Carb addicts are usually in denial I have tried most diet programs with limited success and usually weight gain after the program gets stale
Email Last Updated May 29, 5: If it sounds too good to be true -- that's because the chocolate diet study that made headlines around the world last year was all an elaborate hoax. Now those responsible are going public with the story behind the bogus diet study and the media frenzy that followed.
It was a carefully planned effort to expose the prevalence of junk science and unchecked, hype-driven press coverage. We [journalists] should be doing a better job, and the only way to do it is to kind of shock the system. It's a topic Bohannon -- who has a Ph. He previously conducted a sting operation, published in Science inexposing how some unscrupulous open-access journals would publish fake scientific studies for a fee without subjecting them to peer review.
Bohannon and the filmmakers concocted a plan to prove just how easy it is to turn bad science into big headlines. They created a website for the Institute of Diet and Health a group they made uprecruited a doctor and analyst, and paid research subjects to take part in a small clinical trial they would run to test the effects of eating chocolate.
Then Bohannon would use his media savvy to get the results published and publicized. The doctor, Bohannon writes, was in on it from the beginning.
Gunter Frank, a general practitioner in Germany, had previously written a book blasting pseudoscience in the diet industry. The participants weighed in for 21 days, and at the end of the study, the analyst crunched the numbers.
He found that the chocolate-eating group lost weight about 10 percent faster than the other dieters. Isn't that how science works? If you measure a large number of things about a small number of people, you are almost guaranteed to get a 'statistically significant' result. Our study included 18 different measurements -- weight, cholesterol, sodium, blood protein levels, sleep quality, well-being, etc.
One subject was dropped. That study design is a recipe for false positives We didn't know exactly what would pan out -- the headline could have been that chocolate improves sleep or lowers blood pressure -- but we knew our chances of getting at least one 'statistically significant' result were pretty good.
He sent the manuscript to some of the same sketchy journals he'd exposed in his sting operation, and several offered to run it as long as he paid a fee. Now that he'd exposed the underside of the scientific process, Bohannon and his collaborators went after the media.
They wrote up buzzworthy press releases in English and German quoting "the study's lead author, Johannes Bohannon, Ph. The German newspaper Bild took the bait,and others quickly followed. Popular fitness magazines Shape and Prevention also featured the irresistible new diet advice.
Prevention has now posted an editor's note stating that the study was "conducted by an unqualified researcher who manipulated the statistics. No one seemed to have Googled him or questioned why the Institute of Diet and Health had no previous track record. He told CBS News he thinks the endless stream of diet stories promising quick fixes is cause for serious concern.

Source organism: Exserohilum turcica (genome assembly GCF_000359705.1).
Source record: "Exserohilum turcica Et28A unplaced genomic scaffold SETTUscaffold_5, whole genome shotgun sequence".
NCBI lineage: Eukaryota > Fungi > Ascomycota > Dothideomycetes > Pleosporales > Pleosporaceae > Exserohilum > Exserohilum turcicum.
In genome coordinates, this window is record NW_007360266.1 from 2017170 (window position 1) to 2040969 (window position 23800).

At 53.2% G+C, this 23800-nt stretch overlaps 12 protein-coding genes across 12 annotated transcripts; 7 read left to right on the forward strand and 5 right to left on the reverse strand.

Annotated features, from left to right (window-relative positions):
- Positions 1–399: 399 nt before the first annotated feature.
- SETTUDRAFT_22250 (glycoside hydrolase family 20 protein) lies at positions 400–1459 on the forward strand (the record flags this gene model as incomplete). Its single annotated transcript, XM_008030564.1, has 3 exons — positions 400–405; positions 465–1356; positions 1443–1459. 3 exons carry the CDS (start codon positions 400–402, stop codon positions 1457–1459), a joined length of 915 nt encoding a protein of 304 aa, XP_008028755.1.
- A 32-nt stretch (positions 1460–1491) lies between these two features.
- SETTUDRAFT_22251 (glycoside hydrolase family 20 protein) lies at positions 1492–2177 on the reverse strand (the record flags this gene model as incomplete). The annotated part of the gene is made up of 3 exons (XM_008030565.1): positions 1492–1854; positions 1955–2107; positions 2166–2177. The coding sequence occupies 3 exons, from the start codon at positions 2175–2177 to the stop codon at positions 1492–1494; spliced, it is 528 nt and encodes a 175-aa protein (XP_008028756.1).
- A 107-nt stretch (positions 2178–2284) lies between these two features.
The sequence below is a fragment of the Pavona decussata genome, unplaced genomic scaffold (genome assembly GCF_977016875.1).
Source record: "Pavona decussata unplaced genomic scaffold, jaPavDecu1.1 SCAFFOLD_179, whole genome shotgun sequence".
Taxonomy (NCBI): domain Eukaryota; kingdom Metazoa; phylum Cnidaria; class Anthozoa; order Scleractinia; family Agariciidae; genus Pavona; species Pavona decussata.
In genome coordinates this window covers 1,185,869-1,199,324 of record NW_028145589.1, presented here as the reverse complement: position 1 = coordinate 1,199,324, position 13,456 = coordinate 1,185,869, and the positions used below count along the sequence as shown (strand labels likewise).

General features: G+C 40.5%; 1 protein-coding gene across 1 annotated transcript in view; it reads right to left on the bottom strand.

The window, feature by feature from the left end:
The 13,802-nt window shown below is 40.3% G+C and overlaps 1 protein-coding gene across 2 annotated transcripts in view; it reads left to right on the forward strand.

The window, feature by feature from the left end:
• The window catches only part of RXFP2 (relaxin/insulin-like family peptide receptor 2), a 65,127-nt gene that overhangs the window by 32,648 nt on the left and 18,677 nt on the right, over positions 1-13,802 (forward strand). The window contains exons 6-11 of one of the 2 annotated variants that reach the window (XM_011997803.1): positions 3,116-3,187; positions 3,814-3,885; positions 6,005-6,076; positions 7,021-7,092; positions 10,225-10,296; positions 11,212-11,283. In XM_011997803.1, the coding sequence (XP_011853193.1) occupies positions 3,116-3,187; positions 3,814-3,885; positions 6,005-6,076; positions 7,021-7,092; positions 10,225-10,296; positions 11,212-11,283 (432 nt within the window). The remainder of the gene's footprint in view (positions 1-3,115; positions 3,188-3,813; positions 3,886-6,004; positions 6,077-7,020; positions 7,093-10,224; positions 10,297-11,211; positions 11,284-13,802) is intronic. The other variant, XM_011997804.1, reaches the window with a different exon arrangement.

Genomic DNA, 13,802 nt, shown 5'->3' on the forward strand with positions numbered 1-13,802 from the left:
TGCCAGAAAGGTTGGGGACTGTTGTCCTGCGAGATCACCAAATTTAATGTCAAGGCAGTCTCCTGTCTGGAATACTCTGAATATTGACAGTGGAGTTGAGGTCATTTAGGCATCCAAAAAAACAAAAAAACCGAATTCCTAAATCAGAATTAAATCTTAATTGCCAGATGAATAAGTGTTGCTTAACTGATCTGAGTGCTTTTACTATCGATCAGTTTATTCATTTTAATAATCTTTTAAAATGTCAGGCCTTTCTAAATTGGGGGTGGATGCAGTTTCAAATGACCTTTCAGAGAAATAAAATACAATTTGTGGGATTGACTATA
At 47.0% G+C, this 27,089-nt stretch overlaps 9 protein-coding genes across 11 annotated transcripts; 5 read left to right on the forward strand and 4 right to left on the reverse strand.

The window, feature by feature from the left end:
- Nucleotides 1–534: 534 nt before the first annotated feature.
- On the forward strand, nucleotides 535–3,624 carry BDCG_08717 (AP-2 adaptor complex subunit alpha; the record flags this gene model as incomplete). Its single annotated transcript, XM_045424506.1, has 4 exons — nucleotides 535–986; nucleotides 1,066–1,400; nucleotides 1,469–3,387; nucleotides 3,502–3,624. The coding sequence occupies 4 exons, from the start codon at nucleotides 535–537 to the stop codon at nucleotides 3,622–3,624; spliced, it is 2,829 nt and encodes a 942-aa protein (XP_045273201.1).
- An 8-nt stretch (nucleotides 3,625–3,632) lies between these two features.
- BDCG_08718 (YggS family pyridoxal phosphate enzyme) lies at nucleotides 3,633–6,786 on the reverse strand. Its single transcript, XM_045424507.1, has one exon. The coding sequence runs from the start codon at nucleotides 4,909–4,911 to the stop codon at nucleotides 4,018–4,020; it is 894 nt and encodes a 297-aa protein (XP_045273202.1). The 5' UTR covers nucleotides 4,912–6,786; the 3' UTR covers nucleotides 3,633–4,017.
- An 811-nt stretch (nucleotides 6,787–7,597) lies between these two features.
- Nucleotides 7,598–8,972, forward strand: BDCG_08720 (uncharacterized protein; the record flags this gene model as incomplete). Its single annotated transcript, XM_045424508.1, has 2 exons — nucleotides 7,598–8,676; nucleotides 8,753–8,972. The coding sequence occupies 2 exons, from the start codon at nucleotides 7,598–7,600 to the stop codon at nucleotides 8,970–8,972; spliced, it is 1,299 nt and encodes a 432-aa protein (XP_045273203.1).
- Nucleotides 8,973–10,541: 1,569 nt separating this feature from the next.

We need to report on this. Look for information like whether a study was conducted on humans or animals; whether a large number of people took part; the measurable significance of any effect the researchers claim to find; and whether it's published in a respected peer-reviewed journal although that's not foolproof.
If some news article seems to be giving you diet advice -- a bold claim like eating this or not eating that is good or bad -- you don't have to read further," Bohannon said. This is hard science. I'm afraid to say that the vast majority of reporting in this area -- almost everything you see in glossy magazines devoted to men's and women's health -- is bunk at worst or very, very poorly reported at best.
The blame really rests with the editors and owners of these media outlets -- they're the ones who are profiting on this information, and they're pushing their reporters relentlessly with this daily grind of getting headlines out.How to Survive A Diet Slip-Up.
May 4, Print Twitter Facebook Pinterest Pinterest. Slip-ups happen, whether it’s a moment of temporary weakness where you devour a doughnut instead of eggs for breakfast or a week of overindulgence on vacation that has you returning with a tan and extra baggage in the form of some additional pounds and.
Jun 13, · I want to start off with stating this is not the atkins diets faughlt. It was mine for not reading up on the proper way to do the atkins diet.
From this story if anyone ever tries the atkins diet make sure you read up on it before you try it.
ATKINS DIET FOR DIABETICS ] The REAL cause of Diabetes (Recommended),Atkins Diet For Diabetics That is the reason it is to along with a doctor before taking adding or .
Paleo and Atkins are not synonyms.
People that are all-in on a Paleo Diet tend to have 2/3rds of their plate filled up with vegetables, and a small portion of meat added. Yes, some people choose to eat more meat than that, but nowhere in the basic Paleo principles does it state that Paleo Diet is .
The Atkins diet caused the most coronary artery blockages whereas a diet low in fat and high in unrefined carbohydrates caused the least amount of blockages.
Although this was shown in animals, it. Comments about The Atkins Diet. This is the second time I have tried the Atkins diet. The first time, I was not really that on board with it but made it through induction and into phase /5().